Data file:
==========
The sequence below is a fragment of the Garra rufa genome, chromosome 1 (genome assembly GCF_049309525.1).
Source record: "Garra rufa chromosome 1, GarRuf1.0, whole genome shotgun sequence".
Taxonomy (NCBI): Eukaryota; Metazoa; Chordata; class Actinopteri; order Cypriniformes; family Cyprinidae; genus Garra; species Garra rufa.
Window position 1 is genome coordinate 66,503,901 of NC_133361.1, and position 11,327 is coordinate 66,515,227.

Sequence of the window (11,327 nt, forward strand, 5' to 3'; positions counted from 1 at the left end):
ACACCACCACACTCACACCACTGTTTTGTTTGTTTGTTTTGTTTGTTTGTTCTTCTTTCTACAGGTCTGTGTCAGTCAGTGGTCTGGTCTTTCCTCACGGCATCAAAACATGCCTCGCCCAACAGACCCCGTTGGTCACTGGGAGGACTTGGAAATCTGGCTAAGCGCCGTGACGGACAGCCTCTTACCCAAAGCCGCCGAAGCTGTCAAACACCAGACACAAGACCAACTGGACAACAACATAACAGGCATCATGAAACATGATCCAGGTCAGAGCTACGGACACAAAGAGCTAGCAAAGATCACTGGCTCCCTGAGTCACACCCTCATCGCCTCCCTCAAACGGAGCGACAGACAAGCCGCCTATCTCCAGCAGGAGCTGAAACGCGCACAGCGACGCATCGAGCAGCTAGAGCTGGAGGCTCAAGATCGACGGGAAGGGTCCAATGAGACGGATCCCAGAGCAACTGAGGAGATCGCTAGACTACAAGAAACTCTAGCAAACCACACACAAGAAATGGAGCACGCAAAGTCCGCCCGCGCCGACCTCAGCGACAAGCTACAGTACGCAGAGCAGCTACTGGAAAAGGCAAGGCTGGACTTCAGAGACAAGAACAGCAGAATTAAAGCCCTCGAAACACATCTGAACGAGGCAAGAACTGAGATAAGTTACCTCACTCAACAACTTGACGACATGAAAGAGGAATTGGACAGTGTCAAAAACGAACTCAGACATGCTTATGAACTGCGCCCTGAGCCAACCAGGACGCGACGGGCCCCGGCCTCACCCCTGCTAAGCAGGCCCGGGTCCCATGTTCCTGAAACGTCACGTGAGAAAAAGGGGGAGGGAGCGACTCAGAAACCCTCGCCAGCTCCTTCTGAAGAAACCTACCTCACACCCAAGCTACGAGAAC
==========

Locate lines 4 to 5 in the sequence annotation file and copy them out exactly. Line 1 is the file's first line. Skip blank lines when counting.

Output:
Window position 1 is genome coordinate 66,503,901 of NC_133361.1, and position 11,327 is coordinate 66,515,227.

Sequence of the window (11,327 nt, forward strand, 5' to 3'; positions counted from 1 at the left end):